“We have structures that can maximize production and quality on any budget,” Kozlowski says. “Growers Supply’s options include hoop houses, cold frames, high tunnels, small production greenhouses and commercial greenhouses.”

Working with the grower can also take the form of a negotiation.

“Every time you sit down at a meeting, it’s about the customer and the budget,” Pound says. “If we say, ‘this is what you need,’ and the grower can’t afford that, we can start working backward. All the experience we have can help us make suggested cuts without affecting the grower’s overall results.”

Consider The Crop

One factor that can significantly influence a structural decision is obvious.

“Different crops have different requirements for light, heat, cooling and humidity,” Benton says. “Additionally, different crops have different growing, irrigation, harvesting methods and automation equipment. All of these variables may have an impact on which type of greenhouse will provide the better environment for growing.”

Because sacrificing the crop’s success is never an option, greenhouse manufacturers often prefer to meet growers at their facilities.

“When we first start working with a customer, we familiarize ourselves with their project and what they’re trying to achieve,” Kozlowski says. “We look into what, how and where they’re growing. The crop and location are particularly important.”

When talking with a customer, Vezdos also recommends inquiring about problems the grower is experiencing.

“If a grower has a problem, our salespeople can usually recommend a solution. That’s why we have people in the market to see the facilities. We don’t know what we don’t know until we meet the grower.”

Consider The Climate

Geography is another important consideration that can have a huge impact on what structures can be considered. After all, growing chrysanthemums in Michigan is a lot different from growing pansies in Florida.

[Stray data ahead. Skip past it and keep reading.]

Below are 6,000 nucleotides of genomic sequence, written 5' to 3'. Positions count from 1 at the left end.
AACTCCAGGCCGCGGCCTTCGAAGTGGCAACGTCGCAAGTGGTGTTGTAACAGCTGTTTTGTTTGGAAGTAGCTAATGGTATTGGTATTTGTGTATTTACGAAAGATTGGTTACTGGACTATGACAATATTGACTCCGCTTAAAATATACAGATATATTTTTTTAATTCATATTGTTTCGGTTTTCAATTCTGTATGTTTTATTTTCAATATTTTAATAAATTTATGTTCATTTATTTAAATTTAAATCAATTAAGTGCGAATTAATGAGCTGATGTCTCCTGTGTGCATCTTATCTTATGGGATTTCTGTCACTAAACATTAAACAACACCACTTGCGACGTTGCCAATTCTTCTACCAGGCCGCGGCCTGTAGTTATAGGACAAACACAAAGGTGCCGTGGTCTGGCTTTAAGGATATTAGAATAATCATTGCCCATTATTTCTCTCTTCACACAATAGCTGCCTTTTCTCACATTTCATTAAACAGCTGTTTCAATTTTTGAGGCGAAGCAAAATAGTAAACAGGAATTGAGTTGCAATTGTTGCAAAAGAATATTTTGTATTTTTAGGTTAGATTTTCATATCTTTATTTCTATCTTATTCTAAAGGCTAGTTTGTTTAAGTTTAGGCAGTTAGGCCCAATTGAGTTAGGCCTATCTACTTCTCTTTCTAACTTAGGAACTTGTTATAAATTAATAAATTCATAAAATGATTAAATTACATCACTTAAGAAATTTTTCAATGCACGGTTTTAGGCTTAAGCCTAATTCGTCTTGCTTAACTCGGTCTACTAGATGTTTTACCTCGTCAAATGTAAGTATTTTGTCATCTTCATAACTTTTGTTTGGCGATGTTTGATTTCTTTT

“For growers up north, more insulation is part of the thought process, since they have to fight that cooler temperature longer than growers down south,” Vezdos says. “A high tunnel is not fully enclosed, and most times, it’s not going to hold up during severe weather. You have to consider what’s going to be there when a storm comes through. The other side of that is to consider how much a customer grows during the fall or winter versus the spring time.”

Certain structures aren’t an option at all in some cases.

“You shouldn’t put a hoop house in a high-snow area and expect to run it year round. Because you cannot control the environment in a tunnel, you cannot expect the same results as a fully controlled greenhouse,” Pound says. “A high tunnel is ideal for an entry-level grower or a low-value crop. You can’t get the same result from tomatoes grown in a high tunnel as tomatoes grown in a fully controlled environment.”

Ackland adds that high tunnels are mainly for temporary use, overwintering or as a means of protecting a crop from frost in order to slightly extend the growing season.

Overall, a good structural choice comes down to control and peace of mind.

“A great grower will be able to grow a good crop under most circumstances,” Ackland says. “But a great greenhouse environment will make it easier to grow a great crop.”